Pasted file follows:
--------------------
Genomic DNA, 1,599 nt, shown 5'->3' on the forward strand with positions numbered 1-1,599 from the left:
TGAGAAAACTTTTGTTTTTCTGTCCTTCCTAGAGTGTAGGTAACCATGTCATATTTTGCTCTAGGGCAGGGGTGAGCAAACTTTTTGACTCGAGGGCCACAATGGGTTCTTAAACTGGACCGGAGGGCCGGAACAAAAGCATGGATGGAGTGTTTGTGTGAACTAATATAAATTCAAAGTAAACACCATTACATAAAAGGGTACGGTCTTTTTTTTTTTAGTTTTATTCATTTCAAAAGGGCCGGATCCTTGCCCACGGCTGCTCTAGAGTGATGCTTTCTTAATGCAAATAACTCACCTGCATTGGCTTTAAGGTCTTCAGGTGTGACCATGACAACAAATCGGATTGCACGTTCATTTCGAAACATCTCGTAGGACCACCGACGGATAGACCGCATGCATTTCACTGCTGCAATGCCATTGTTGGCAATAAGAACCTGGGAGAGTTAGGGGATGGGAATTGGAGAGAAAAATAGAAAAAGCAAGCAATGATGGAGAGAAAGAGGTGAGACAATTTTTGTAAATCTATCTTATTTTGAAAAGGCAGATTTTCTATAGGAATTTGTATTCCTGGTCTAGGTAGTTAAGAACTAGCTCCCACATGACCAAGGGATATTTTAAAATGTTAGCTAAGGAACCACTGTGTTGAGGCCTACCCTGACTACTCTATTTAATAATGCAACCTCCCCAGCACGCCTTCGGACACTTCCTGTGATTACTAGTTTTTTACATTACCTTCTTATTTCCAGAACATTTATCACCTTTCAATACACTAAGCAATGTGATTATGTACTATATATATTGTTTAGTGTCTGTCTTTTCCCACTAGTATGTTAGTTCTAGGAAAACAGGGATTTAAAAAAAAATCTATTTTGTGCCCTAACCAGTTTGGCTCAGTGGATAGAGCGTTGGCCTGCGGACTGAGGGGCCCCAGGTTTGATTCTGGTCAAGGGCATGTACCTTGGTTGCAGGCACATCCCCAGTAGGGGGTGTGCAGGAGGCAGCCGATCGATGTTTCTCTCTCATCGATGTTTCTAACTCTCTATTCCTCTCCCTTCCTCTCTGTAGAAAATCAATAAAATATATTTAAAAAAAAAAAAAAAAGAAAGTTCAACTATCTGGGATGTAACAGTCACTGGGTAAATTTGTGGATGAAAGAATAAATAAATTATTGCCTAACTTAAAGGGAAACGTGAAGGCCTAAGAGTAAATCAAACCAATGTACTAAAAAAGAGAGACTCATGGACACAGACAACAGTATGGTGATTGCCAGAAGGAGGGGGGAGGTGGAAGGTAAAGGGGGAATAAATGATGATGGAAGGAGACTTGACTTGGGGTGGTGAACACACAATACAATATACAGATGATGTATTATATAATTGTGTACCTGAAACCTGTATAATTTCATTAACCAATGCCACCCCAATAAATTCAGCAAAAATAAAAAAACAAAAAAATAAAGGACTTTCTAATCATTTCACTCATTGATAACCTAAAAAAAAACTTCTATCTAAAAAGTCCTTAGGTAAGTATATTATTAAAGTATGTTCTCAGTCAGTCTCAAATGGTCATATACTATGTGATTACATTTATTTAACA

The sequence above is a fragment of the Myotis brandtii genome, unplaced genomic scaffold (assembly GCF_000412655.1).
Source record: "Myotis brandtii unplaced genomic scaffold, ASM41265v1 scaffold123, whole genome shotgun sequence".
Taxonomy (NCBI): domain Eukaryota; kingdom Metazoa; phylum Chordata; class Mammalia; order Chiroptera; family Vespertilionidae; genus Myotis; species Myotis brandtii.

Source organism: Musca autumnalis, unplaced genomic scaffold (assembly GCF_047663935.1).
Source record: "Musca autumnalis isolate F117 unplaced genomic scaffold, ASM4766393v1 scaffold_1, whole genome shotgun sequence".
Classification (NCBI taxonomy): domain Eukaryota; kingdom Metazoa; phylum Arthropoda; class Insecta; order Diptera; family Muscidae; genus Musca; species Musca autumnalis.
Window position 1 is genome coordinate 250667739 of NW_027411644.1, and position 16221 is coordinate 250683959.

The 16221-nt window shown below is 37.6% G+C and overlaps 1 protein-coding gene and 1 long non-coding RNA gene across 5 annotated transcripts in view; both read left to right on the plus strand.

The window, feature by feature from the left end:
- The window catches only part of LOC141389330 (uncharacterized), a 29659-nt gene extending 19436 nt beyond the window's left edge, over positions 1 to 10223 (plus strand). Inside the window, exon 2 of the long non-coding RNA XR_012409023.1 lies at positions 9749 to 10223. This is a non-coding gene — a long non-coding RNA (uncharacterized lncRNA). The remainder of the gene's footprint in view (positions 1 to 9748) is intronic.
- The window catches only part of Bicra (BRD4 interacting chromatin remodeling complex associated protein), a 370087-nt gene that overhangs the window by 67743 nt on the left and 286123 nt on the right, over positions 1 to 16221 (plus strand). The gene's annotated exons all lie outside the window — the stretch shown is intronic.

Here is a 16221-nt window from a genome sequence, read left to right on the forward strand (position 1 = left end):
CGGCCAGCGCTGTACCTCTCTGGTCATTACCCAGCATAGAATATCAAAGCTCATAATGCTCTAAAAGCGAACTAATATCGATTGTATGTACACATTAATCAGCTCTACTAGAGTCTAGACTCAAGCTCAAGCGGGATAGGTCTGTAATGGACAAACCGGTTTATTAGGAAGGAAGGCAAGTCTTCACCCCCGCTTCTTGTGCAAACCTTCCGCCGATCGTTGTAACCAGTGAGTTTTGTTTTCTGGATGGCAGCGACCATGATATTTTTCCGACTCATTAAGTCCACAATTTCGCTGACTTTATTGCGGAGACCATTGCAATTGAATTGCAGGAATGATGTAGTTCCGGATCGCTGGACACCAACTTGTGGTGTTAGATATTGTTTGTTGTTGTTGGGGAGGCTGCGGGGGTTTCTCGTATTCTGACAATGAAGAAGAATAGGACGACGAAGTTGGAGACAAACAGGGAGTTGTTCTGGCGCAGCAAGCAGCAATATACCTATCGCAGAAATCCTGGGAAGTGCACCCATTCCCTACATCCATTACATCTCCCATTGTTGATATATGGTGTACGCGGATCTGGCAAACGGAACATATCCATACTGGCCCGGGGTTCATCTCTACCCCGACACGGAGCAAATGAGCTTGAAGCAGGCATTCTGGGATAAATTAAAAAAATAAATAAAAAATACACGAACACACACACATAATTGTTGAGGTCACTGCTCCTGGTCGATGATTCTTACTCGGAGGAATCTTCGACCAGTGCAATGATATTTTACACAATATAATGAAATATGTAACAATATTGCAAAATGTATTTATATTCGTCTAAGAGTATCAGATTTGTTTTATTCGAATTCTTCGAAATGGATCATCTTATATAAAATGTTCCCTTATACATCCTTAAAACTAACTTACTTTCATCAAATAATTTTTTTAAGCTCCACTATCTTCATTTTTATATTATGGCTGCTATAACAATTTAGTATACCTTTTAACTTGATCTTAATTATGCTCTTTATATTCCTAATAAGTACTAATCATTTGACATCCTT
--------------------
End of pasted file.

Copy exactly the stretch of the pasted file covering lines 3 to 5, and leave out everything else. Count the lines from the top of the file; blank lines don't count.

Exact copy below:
The sequence above is a fragment of the Myotis brandtii genome, unplaced genomic scaffold (assembly GCF_000412655.1).
Source record: "Myotis brandtii unplaced genomic scaffold, ASM41265v1 scaffold123, whole genome shotgun sequence".
Taxonomy (NCBI): domain Eukaryota; kingdom Metazoa; phylum Chordata; class Mammalia; order Chiroptera; family Vespertilionidae; genus Myotis; species Myotis brandtii.